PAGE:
To the determine the accuracy potential of the M40 Magnum T6, I mounted a Nightforce NXS 5.5-22x56mm scope for testing. Built with a 30mm tube, the adjustment range for this scope is commendable, with 100 MOA in elevation available and 60 MOA for windage. Both adjustments are made in 0.25-MOA clicks. I selected Nightforce’s mil-dot reticle. This is a second-focal-plane optic, which means that the scope must be set at 22X magnification to align the mil dots for mil ranging. The reticle features several circles the size of a normal mil dot, with a very fine dot centered within each.
I tested the rifle over multiple days under varying temperature and wind conditions. Temperatures ranged from 80 to 95 degrees, and wind conditions were under 10 mph. I used a rock-solid bench for all of the shooting, and I recorded the velocity data with an Oehler 35P chronograph.
I was rather limited when it came to ammo to shoot in the Tactical Rifles 7mm Remington Magnum, but I found a few boxes of Hornady’s 139-grain American Whitetail rounds. I took the opportunity to fire several five-shot groups at 100 yards, and then I progressively stretched the distance out to 500 yards, hammering steel reactive targets. Once I got the dope for the various ranges, it was an easy matter to hit where aiming on almost every shot. The Hornady factory loads averaged 3,055 fps, which is almost 100 fps slower than factory specs. The extreme spread for the load was 122 fps, and the standard deviation was 35 fps. The rifle’s accuracy was good, staying under 1 MOA, and the smallest five-shot group measured 0.47 inches.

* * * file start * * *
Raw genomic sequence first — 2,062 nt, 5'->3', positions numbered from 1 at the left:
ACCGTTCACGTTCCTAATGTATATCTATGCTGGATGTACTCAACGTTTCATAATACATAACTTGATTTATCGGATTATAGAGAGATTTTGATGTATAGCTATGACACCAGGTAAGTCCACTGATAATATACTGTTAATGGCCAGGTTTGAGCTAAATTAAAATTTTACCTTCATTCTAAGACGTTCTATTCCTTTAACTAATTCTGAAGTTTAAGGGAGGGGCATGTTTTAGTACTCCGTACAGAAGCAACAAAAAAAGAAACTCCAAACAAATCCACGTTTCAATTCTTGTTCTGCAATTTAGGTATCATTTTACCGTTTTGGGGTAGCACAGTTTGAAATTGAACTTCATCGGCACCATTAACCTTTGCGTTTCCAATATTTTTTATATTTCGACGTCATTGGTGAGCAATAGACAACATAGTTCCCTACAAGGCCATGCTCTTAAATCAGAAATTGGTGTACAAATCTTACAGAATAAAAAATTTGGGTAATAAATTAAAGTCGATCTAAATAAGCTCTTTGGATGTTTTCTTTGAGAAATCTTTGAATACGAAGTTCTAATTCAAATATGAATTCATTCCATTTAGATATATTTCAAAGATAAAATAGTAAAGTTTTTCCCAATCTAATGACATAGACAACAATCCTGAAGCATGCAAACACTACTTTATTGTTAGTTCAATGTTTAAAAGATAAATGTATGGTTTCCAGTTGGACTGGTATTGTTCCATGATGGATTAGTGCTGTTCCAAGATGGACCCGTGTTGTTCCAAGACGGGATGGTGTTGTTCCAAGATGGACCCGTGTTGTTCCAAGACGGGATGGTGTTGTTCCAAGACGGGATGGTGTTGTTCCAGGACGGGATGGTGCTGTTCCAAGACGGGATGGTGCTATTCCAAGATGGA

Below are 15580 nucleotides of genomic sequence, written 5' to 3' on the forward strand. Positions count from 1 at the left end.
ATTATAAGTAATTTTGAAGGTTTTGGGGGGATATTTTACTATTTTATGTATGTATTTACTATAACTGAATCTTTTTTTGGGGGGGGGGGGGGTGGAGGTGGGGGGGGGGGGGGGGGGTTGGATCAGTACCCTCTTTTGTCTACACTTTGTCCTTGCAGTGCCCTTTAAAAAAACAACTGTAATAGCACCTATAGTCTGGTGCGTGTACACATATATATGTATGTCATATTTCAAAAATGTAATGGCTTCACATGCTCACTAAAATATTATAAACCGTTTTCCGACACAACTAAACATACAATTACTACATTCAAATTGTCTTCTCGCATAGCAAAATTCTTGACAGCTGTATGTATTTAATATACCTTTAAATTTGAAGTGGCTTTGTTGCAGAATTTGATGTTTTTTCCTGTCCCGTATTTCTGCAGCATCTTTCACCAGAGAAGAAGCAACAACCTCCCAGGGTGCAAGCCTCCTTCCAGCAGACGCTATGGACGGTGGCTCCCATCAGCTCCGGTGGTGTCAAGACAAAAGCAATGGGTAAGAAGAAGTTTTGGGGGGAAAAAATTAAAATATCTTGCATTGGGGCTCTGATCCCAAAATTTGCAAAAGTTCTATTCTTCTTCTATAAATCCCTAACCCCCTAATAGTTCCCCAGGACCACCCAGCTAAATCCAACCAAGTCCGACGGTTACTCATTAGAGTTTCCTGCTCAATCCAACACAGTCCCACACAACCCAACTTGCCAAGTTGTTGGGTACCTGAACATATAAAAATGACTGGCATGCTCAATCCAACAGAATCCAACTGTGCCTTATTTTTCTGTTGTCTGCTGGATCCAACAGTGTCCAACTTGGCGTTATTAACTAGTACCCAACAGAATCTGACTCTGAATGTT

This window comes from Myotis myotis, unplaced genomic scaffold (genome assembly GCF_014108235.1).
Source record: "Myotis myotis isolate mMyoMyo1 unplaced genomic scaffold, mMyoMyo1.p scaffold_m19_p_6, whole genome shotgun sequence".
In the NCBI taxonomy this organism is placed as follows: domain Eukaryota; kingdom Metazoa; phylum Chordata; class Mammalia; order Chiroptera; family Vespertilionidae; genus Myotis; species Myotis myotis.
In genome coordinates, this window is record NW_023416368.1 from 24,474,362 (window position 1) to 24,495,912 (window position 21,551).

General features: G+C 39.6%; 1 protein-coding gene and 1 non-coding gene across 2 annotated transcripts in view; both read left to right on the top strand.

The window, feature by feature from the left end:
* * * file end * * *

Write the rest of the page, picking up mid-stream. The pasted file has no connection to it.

Power & Precision
Now that I had once-fired brass for reloading, I resized and trimmed the cases to 2.49 inches to true them up for consistent neck release. My first load consisted of 60.9 grains of IMR 4831SC lit by Federal 215 primers. This drove 140-grain Berger VLDs at an average of 3,088 fps. This load averaged just over 0.5 MOA for five shots at 100 yards. The best group measured 0.56 inches, with four going into a ragged hole that measured 0.25 inches center to center.
I also found a small number of 140-grain Nosler Ballistic Tip bullets, so I loaded them ahead of 62.2 grains of Reloader 19. These rounds were not as good as the Berger VLDs, but they were quite acceptable. The smallest five-shot group measured 0.64 inches.
Combine Tactical Rifles’ custom M40 Magnum T6 rifle with a powerful, well-known cartridge like the 7mm Remington Magnum and you’ve got a recipe for a long-range rifle that yields top accuracy and plenty of energy on target.
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by Tactical-Life / Nov 6, 2014